October 23, 2017

A Day at Work in the Great Hall

Yesterday, this Caucasian, American, Midwestern Christian who now practices his faith in a Lutheran church, who grew up a Methodist, who had a spiritual awakening in a Southern Baptist church, who went to a non-denominational Bible college and an Evangelical Free Church seminary, who served as a pastor in American Baptist, Bible, and Community churches, went to work.

I spoke to a gay colleague who attends a Methodist church.

I tried to call one of my supervisors, who is a member of a Nazarene church.

When I couldn’t get her, I phoned a Mormon coworker.

I prayed at the bedside with an African-American family whose loved one had died.

I greeted my white, African-American, Latino, and Asian co-workers at the hospital.

I read an email from an administrator whose husband served as a pastor in the Christian and Missionary Alliance.

I texted a Roman Catholic co-worker about a personal situation.

I phoned a Mennonite friend and inquired about having lunch together.

I offered to give some pastoral counsel to a friend who grew up in the Church of Christ, but is now looking for a church home because she never really felt her parents’ church was her own.

I also sent an email to a United Methodist friend.

I sat at the bedside of an unchurched person and prayed for her.

I had a brief conversation with another chaplain, who is Catholic.

I visited the home of a woman who had grown up Southern Baptist, but who most recently has been part of a Church of Christ congregation.

I tried to set up a visit with a lady who was once part of an independent Baptist congregation, another to a lady who attends a Wesleyan church, and yet another who is a member of Disciples of Christ church.

I made a pastoral call to the home of a man who has no church, but who had a local Pentecostal preacher he knows officiate his father’s funeral.

Then I visited a young man whose family has been part of an independent Christian Church congregation.

I emailed a pastor who will be seeing some patients for me when I’m off. He’s a Wesleyan.

I communicated with a couple of fellow team members who are active in the Church of God.

I will be participating in a charity golf tournament today in memory of a young Roman Catholic man.

• • •

At the end of day, we go to our separate rooms. And like most everyone, I feel strongly about the rightness and suitability of the room wherein I dwell.

But during the day, I am happy to spend time with all of these interesting people, as we try to help each other and serve together in our little corner of the great hall of humanity.

Comments

  1. Why would you want want to call your supervisor a Nazarene? Is that some sort of insult in your denomination?

  2. No, it is a denomination.
    Google Church of the Nazarene

  3. Looks like the Kingdom of God to me! Red and yellow, black and white and Anglican, Baptist, Catholic, Mennonite, gay and more.

  4. Cristi Gray says:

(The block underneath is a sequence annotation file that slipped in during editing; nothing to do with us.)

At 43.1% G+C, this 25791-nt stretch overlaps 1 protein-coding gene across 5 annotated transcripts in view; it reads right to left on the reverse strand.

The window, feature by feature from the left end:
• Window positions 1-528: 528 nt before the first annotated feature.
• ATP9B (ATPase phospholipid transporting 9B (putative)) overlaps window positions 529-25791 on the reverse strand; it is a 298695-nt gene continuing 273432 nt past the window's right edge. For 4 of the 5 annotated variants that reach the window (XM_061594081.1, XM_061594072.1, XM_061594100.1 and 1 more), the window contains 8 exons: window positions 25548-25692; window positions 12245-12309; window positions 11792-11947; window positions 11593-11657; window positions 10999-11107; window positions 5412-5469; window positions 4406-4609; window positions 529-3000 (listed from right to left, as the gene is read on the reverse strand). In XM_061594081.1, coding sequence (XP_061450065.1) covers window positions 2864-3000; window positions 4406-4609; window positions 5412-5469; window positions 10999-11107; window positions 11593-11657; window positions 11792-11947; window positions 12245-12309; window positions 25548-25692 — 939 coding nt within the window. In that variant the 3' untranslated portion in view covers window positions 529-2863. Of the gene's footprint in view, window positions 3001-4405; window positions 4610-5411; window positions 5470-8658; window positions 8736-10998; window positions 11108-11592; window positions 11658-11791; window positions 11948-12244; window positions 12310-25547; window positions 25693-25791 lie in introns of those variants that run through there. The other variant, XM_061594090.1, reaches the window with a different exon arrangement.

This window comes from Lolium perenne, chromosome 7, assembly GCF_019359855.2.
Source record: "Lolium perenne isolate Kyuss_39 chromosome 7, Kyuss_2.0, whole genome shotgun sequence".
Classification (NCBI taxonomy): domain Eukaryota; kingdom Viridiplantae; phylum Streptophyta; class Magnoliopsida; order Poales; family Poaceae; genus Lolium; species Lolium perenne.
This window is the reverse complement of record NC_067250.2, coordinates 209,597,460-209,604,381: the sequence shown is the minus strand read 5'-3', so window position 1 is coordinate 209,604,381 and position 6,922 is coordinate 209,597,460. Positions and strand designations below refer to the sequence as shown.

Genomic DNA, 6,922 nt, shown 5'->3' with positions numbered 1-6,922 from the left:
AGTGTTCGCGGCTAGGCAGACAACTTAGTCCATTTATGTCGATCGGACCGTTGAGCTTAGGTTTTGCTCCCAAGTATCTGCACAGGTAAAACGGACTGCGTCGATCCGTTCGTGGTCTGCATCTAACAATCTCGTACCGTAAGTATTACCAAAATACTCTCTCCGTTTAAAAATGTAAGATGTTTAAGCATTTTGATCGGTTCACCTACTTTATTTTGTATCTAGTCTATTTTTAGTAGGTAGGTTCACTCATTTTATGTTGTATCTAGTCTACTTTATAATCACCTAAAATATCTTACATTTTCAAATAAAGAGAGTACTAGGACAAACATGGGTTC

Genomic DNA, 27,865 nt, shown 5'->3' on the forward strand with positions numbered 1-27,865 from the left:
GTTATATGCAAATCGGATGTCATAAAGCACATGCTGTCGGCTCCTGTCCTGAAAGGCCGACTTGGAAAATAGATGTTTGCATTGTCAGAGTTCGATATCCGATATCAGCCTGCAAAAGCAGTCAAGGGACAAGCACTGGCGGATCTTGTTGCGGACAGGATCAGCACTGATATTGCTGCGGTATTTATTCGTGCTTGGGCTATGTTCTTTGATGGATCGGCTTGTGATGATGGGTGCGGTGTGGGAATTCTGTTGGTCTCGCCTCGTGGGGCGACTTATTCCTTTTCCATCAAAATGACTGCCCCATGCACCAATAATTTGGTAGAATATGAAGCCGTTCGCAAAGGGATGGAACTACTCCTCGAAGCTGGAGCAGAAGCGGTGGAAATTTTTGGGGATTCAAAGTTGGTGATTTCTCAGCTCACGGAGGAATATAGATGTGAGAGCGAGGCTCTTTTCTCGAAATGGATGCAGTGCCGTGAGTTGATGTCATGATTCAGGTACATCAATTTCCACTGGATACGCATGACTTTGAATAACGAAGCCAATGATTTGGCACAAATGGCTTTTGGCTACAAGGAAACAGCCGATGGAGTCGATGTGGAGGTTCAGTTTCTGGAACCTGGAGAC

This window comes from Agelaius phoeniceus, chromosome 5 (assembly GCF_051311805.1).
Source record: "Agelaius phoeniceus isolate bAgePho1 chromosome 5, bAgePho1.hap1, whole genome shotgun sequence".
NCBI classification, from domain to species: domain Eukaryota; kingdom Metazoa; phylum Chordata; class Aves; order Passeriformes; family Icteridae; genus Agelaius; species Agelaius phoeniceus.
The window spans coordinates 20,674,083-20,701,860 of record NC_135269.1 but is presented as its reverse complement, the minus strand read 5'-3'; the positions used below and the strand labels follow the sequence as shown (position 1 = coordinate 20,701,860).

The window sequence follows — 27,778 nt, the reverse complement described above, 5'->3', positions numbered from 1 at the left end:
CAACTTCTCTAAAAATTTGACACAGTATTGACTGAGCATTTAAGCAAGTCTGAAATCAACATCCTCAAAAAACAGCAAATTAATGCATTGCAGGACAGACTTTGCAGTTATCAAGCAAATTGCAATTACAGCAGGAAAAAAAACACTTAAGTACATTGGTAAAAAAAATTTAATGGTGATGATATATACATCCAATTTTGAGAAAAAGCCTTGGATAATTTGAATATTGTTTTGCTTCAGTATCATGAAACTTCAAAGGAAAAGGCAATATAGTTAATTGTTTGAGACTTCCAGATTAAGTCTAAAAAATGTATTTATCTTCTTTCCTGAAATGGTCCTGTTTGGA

I got it, Bidley. Lol

  5. separate rooms . . . great hall . . . c.s. lewis

    good application of his description . . . you understand a lot about that central hall . . .

  6. The ‘other guy’ is at his worst when we are isolated from him. Connectedness brings a rounding of the edges.

  7. So if you talk to a gay Latino Catholic, do you write them up as gay, Latino, or Catholic? You speak of Catholics who golf, not of golfers who go to mass.

    No one on your list is identified as white (except in the fifth line, where whites are named as a group alongside several other categories). Is that because whiteness is the norm from which departures are noted?

    As a monetarist, I nevertheless maintain friendships with Keynesians, Marxists, followers of the Austrian school, and even those who drift through life without any monetary policy.

    • I would imagine the majority defines the norm. So if an African-American who lived in an African-American area had written this article, he might have written about the non-African-American without referencing the ethnicities of all the other folk who were Atrican-American.

      Now what I find odd is the whole White thing. I’m not white. I have an ethnicity deriving from a specific group in Europe. So are most of the folks I work and live with. So we’re German-Americans or Irish-Americans, or Czech-Americans or whatever.

    • I identified myself as white too — to be precise, Caucasian. I only mentioned in the line about my hospital coworkers to note that we were all working together on the same unit.

  8. You have no Calvinists in your life? 😉

    • They are rare around here. I did see a Presbyterian at the golf tournament today and a phone call from someone who attends a Reformed church. This is Indiana, where revivalist churches and Wesleyan theology rule.

    • Come to think of it, I don’t know that I actually know any Calvinists in real life… There one guy I can think of who might call himself one. I think Calvinists are an over-represented minority on the internet. 🙂

    • I know a few Calvinists…. as I read this post I was just thinking how some people would react in the circles I once moved in…

      “Evangelism opportunity” vs’ “He/she/it is not Christian….” I remember those days when you took inventory when you met someone and immediatly realize “they are not saved…” or in a few cases being unsure and discussing that with others who have taken the plunge with the koolaide.

      I don’t miss those days at all…..